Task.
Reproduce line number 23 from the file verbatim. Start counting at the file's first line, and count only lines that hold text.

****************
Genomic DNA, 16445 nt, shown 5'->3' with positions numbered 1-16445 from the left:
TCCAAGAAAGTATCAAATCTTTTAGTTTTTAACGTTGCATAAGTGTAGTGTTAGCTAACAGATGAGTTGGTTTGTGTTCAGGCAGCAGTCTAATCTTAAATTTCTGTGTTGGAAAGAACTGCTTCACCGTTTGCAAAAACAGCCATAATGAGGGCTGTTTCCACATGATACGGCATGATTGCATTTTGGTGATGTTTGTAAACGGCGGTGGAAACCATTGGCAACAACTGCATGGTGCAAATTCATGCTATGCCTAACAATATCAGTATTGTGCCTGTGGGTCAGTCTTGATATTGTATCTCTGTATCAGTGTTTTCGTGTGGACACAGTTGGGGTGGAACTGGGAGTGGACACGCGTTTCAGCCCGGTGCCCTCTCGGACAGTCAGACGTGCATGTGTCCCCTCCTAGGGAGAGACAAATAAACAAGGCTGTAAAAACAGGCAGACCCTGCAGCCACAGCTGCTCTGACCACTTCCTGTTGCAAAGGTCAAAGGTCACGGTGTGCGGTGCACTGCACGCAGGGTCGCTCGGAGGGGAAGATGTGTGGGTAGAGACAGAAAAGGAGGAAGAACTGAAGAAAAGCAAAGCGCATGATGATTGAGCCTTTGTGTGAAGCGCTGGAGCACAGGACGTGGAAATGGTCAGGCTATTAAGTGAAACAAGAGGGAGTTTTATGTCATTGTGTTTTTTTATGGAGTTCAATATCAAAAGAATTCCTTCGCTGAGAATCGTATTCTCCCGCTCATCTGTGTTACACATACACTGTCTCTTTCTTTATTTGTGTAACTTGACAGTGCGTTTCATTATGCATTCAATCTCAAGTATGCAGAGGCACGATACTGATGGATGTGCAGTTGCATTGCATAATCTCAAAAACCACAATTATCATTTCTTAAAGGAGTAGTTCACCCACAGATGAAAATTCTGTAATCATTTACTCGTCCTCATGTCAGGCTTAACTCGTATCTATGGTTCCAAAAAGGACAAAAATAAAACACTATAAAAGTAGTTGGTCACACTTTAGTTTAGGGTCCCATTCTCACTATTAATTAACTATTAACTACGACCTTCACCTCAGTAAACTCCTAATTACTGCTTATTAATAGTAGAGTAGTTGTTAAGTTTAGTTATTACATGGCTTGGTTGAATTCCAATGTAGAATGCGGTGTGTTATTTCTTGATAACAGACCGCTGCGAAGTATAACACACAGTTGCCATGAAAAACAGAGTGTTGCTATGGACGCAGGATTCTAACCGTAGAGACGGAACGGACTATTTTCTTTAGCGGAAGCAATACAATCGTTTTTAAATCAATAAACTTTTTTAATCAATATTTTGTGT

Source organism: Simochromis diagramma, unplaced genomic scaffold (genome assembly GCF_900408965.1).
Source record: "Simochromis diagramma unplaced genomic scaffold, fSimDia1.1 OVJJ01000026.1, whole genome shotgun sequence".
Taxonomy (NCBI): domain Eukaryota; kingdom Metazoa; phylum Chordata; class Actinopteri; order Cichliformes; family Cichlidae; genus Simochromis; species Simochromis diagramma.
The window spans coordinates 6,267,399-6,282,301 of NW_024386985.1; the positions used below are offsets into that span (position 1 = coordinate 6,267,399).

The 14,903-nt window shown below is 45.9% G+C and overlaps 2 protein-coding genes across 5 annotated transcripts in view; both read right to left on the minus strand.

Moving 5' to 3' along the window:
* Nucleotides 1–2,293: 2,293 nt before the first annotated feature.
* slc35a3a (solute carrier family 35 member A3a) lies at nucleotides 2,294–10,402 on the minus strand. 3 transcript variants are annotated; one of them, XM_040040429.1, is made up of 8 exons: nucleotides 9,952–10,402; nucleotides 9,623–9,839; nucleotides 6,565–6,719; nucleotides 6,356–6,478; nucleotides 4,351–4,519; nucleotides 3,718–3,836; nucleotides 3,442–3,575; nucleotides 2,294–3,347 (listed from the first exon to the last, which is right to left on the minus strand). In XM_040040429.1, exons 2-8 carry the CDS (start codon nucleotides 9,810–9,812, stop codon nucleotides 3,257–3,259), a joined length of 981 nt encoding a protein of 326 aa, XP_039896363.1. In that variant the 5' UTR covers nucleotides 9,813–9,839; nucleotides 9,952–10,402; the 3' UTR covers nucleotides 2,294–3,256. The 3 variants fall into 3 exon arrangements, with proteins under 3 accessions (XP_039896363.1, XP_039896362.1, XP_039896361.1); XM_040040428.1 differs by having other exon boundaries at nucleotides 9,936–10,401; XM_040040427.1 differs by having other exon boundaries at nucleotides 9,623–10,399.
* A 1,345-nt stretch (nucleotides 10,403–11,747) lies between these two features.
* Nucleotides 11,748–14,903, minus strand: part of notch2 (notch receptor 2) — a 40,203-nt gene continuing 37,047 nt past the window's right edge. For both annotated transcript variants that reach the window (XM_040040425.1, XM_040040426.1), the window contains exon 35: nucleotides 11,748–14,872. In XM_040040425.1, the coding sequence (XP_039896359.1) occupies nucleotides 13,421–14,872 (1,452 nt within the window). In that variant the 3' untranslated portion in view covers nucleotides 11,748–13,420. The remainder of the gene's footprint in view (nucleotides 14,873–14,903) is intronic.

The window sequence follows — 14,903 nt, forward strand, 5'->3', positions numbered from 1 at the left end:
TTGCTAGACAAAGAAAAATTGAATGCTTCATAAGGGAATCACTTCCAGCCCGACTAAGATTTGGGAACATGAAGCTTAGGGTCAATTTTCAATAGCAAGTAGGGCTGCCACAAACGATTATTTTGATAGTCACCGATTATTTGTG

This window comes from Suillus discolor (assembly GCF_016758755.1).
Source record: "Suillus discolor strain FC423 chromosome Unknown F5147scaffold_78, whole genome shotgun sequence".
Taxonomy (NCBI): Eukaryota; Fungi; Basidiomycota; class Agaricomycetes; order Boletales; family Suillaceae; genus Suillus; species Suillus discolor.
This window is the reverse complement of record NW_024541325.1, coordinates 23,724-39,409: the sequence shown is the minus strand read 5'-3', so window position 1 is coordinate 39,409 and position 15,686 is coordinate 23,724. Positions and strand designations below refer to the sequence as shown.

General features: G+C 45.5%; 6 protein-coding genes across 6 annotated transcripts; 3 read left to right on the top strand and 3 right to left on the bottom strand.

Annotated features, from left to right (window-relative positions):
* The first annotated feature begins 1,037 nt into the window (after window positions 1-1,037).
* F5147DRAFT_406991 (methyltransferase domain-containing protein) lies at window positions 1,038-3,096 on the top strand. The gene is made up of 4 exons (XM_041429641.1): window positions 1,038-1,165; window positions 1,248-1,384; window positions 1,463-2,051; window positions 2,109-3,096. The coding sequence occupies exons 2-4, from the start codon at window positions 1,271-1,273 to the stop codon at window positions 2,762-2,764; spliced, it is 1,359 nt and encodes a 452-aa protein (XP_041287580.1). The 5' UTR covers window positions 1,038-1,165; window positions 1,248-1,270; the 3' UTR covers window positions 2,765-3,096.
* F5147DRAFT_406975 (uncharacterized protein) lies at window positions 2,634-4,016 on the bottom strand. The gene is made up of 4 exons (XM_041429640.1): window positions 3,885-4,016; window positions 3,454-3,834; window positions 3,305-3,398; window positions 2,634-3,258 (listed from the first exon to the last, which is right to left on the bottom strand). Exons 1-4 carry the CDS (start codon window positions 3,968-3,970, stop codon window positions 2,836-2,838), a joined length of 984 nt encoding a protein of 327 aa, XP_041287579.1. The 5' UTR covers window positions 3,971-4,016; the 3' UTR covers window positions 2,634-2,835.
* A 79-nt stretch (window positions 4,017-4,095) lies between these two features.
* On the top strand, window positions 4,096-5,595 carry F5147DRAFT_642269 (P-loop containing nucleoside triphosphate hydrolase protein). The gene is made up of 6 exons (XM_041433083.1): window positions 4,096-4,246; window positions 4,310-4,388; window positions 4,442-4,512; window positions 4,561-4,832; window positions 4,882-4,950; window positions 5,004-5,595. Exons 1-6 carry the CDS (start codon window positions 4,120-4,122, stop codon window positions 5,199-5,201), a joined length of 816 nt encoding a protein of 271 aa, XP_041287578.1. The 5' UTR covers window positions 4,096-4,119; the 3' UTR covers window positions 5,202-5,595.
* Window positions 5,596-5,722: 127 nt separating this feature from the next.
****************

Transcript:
* F5147DRAFT_406975 (uncharacterized protein) lies at window positions 2,634-4,016 on the bottom strand. The gene is made up of 4 exons (XM_041429640.1): window positions 3,885-4,016; window positions 3,454-3,834; window positions 3,305-3,398; window positions 2,634-3,258 (listed from the first exon to the last, which is right to left on the bottom strand). Exons 1-4 carry the CDS (start codon window positions 3,968-3,970, stop codon window positions 2,836-2,838), a joined length of 984 nt encoding a protein of 327 aa, XP_041287579.1. The 5' UTR covers window positions 3,971-4,016; the 3' UTR covers window positions 2,634-2,835.